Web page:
This is the first of three articles that discuss the definition and use of the U.S. Principal Party in Interest (USPPI) and provide real-life case studies (with the names changed) of which firm is legally the USPPI.
In the fall of 2000, the U. S. Census Bureau updated the Foreign Trade Regulations (FTR) and replaced the term Exporter with the new term U.S. Principal Party in Interest or USPPI.
There are several reasons the regulations were changed including:
- Clarify and specify the documentation and documentation sharing responsibilities of all parties in an export transaction. In a routed export transaction the forwarding agent is responsible for providing the U.S. Principal Party in Interest with documentation verifying that the information provided by the USPPI was accurately reported through the Automated Export System (AES).
- Identify the data the USPPI is responsible for reporting, which is their name, Employer's Identification Number (EIN), and basic commodity information to the U.S. agent of the Foreign Principal Party in Interest (FPPI) in a routed export transaction.
- Create conformity in document issuance. For purposes of providing the electronic export information (EEI) that is submitted to AES, the exporter is always designated as the USPPI, and the Foreign Trade Regulations clearly specifies who that party must be. Also, the Export Administration Regulations (EAR) define the parties who may be listed as applicant on the Bureau of Industry and Security (BIS) license. The only difference is that the EAR, in certain routed export transactions, will allow the agent of the foreign principal party in interest to be listed as the exporter on the license.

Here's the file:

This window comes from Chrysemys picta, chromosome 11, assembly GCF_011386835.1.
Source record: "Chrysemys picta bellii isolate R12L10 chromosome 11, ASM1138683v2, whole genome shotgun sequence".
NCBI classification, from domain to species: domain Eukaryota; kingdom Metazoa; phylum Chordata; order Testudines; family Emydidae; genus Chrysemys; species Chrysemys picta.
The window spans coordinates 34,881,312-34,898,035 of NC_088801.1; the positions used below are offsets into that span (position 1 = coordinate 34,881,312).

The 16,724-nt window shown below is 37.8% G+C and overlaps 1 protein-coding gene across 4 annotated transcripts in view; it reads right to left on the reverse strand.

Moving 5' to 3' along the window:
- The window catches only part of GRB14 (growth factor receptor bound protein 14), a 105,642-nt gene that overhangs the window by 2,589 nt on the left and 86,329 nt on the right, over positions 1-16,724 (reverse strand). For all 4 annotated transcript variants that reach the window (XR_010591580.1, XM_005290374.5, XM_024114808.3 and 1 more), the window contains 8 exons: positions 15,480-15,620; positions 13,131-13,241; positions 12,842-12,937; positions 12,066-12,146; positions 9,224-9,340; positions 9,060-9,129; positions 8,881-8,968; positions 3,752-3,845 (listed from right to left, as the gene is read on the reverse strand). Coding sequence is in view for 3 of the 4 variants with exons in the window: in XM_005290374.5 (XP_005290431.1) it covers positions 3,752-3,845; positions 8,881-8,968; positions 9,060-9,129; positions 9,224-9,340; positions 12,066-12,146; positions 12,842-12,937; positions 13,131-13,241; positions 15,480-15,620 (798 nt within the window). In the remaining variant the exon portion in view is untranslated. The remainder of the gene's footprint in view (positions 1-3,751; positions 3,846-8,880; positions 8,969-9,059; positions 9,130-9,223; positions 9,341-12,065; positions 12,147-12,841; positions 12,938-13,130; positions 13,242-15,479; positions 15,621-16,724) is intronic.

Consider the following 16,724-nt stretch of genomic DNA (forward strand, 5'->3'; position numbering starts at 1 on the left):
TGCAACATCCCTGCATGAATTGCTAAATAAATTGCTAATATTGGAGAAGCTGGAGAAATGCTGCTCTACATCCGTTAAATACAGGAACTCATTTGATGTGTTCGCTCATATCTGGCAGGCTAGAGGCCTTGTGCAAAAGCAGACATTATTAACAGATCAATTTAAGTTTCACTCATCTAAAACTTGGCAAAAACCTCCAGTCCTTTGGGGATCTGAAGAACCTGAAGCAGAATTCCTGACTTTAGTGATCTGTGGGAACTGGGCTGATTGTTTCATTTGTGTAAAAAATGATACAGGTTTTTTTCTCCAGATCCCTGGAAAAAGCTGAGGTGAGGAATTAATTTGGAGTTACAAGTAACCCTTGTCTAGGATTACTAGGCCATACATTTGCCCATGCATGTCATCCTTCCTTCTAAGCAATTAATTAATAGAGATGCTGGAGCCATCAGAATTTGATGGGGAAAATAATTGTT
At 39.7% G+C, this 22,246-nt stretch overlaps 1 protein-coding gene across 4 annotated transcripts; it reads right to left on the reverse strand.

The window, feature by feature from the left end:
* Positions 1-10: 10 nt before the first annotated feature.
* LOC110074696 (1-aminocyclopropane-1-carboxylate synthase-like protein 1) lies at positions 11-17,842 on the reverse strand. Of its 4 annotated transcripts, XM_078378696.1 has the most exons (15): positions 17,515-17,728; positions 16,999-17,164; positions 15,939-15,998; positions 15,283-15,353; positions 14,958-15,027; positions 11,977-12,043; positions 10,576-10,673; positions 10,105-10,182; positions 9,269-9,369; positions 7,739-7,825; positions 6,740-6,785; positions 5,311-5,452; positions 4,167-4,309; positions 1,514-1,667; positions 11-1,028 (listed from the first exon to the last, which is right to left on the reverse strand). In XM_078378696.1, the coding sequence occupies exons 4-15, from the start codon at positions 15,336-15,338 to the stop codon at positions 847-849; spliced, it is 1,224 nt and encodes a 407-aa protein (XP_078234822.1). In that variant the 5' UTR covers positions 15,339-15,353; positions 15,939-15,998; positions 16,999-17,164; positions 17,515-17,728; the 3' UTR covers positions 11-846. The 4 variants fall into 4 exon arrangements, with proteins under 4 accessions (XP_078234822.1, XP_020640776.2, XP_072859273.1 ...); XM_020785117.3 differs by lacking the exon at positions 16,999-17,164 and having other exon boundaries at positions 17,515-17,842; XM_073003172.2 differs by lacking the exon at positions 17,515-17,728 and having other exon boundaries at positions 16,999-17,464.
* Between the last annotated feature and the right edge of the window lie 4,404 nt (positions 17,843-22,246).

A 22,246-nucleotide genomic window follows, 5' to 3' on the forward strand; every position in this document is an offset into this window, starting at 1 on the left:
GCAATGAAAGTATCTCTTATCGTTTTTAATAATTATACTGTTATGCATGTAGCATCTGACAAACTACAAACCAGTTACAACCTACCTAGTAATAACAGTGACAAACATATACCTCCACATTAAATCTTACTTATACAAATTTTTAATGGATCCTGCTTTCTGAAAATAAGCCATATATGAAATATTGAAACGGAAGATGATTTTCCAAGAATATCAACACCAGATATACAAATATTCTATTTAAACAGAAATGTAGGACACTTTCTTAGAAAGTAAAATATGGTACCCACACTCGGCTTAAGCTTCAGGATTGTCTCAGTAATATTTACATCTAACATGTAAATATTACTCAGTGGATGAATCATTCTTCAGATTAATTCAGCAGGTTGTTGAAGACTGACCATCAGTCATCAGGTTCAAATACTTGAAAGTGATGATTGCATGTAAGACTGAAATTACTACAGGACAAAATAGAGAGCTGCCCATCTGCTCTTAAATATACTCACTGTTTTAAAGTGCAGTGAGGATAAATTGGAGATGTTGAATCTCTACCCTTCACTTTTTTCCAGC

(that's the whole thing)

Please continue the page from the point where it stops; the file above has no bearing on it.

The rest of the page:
This has caused consternation and confusion among many companies that are shipping their merchandise to foreign customers as they try to understand the regulations and determine who is legally defined as the USPPI for their shipments.
The U.S. Census Bureau website provides these definitions of the USPPI:
Who is the U.S. Principal Party in Interest?
The person in the United States that receives the primary benefits, monetary or otherwise, of the export transaction; generally that person is the U.S. seller, manufacturer, order party or foreign entity. The foreign entity must be listed as the USPPI if it is in the United States when the items are purchased or obtained for export.
Who cannot be the U.S. Principal Party in Interest?
The forwarding agent or the consolidator cannot be listed as the U.S. principal party in interest on the AES record except for one very specific exception. A freight forwarder who acted as a customs broker and arranged import clearance of goods can be listed as the USPPI if the goods are subsequently exported without change or enhancement.
Who can be the U.S. Principal Party in Interest?
Generally that person can be the:
- U.S. seller (wholesaler/distributor) of the merchandise for export.
- U.S. manufacturer if selling the merchandise for export.
- U.S. order party if the order party directly negotiated between the U.S. seller and foreign buyer and received the order for the export of the merchandise.
- Foreign entity if in the U.S. when items are purchased or obtained for export.
This first case study is a common export transaction and is relatively easy to determine who is the USPPI. Future case studies will demonstrate how complex it can be to determine the USPPI.
Seller: Monterrey Fish Supply & Trading Co., 14555 Monterrey Bay Road, Monterrey, CA 98888
Monterrey Fish Supply & Trading Co. sold 30 Metric Tons of frozen fish to their customer in Taiwan using the Incoterm CIP Kaohsiung, Taiwan, international freight prepaid. Monterrey will be the shipper on the international bill of lading and they will issue the international commercial invoice.
USPPI in this transaction: Monterrey Fish Supply & Trading Co.
Exporter in this transaction: Monterrey Fish Supply & Trading Co.
Part 2 of this series looks at how another common sales arrangement may change who the USPPI may be in an export transaction.
This post was originally published in December 2001 and has been updated to include current information, links and formatting.